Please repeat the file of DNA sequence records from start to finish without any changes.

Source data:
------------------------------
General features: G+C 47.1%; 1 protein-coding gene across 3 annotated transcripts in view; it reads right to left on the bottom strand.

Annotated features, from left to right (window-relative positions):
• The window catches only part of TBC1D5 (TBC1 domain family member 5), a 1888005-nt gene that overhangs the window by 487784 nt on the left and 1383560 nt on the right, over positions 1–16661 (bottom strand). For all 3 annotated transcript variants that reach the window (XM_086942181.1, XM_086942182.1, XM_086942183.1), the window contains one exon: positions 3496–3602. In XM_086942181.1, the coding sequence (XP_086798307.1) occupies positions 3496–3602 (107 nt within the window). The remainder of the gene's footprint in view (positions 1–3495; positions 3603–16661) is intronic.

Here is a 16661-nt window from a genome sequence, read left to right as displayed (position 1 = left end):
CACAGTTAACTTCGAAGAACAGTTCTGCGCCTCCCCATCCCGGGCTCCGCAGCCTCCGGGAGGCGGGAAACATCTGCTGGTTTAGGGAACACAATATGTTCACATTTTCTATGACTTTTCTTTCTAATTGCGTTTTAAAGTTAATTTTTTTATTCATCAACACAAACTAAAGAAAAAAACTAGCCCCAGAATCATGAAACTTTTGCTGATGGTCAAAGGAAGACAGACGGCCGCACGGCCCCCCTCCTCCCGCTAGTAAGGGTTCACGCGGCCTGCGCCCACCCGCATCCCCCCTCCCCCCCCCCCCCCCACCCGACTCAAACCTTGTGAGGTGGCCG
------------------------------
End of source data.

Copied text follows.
General features: G+C 47.1%; 1 protein-coding gene across 3 annotated transcripts in view; it reads right to left on the bottom strand.

Annotated features, from left to right (window-relative positions):
• The window catches only part of TBC1D5 (TBC1 domain family member 5), a 1888005-nt gene that overhangs the window by 487784 nt on the left and 1383560 nt on the right, over positions 1–16661 (bottom strand). For all 3 annotated transcript variants that reach the window (XM_086942181.1, XM_086942182.1, XM_086942183.1), the window contains one exon: positions 3496–3602. In XM_086942181.1, the coding sequence (XP_086798307.1) occupies positions 3496–3602 (107 nt within the window). The remainder of the gene's footprint in view (positions 1–3495; positions 3603–16661) is intronic.

Here is a 16661-nt window from a genome sequence, read left to right as displayed (position 1 = left end):
CACAGTTAACTTCGAAGAACAGTTCTGCGCCTCCCCATCCCGGGCTCCGCAGCCTCCGGGAGGCGGGAAACATCTGCTGGTTTAGGGAACACAATATGTTCACATTTTCTATGACTTTTCTTTCTAATTGCGTTTTAAAGTTAATTTTTTTATTCATCAACACAAACTAAAGAAAAAAACTAGCCCCAGAATCATGAAACTTTTGCTGATGGTCAAAGGAAGACAGACGGCCGCACGGCCCCCCTCCTCCCGCTAGTAAGGGTTCACGCGGCCTGCGCCCACCCGCATCCCCCCTCCCCCCCCCCCCCCCACCCGACTCAAACCTTGTGAGGTGGCCG